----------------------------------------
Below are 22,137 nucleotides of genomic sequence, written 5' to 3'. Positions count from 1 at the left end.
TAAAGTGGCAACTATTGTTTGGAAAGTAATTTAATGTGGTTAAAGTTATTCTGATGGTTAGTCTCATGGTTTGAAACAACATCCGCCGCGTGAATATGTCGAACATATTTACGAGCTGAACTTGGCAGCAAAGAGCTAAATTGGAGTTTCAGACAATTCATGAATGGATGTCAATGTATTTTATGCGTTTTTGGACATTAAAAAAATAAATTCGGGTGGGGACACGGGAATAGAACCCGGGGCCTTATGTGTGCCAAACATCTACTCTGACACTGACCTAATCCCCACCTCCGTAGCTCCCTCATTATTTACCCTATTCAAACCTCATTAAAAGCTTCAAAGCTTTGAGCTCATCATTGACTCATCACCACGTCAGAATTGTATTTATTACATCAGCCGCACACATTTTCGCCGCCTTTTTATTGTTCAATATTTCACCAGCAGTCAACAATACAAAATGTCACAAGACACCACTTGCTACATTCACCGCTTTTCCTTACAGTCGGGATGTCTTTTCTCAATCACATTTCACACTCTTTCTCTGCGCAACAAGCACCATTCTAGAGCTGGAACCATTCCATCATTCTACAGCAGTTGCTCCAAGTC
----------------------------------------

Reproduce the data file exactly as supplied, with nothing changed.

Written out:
Below are 22,137 nucleotides of genomic sequence, written 5' to 3'. Positions count from 1 at the left end.
TAAAGTGGCAACTATTGTTTGGAAAGTAATTTAATGTGGTTAAAGTTATTCTGATGGTTAGTCTCATGGTTTGAAACAACATCCGCCGCGTGAATATGTCGAACATATTTACGAGCTGAACTTGGCAGCAAAGAGCTAAATTGGAGTTTCAGACAATTCATGAATGGATGTCAATGTATTTTATGCGTTTTTGGACATTAAAAAAATAAATTCGGGTGGGGACACGGGAATAGAACCCGGGGCCTTATGTGTGCCAAACATCTACTCTGACACTGACCTAATCCCCACCTCCGTAGCTCCCTCATTATTTACCCTATTCAAACCTCATTAAAAGCTTCAAAGCTTTGAGCTCATCATTGACTCATCACCACGTCAGAATTGTATTTATTACATCAGCCGCACACATTTTCGCCGCCTTTTTATTGTTCAATATTTCACCAGCAGTCAACAATACAAAATGTCACAAGACACCACTTGCTACATTCACCGCTTTTCCTTACAGTCGGGATGTCTTTTCTCAATCACATTTCACACTCTTTCTCTGCGCAACAAGCACCATTCTAGAGCTGGAACCATTCCATCATTCTACAGCAGTTGCTCCAAGTC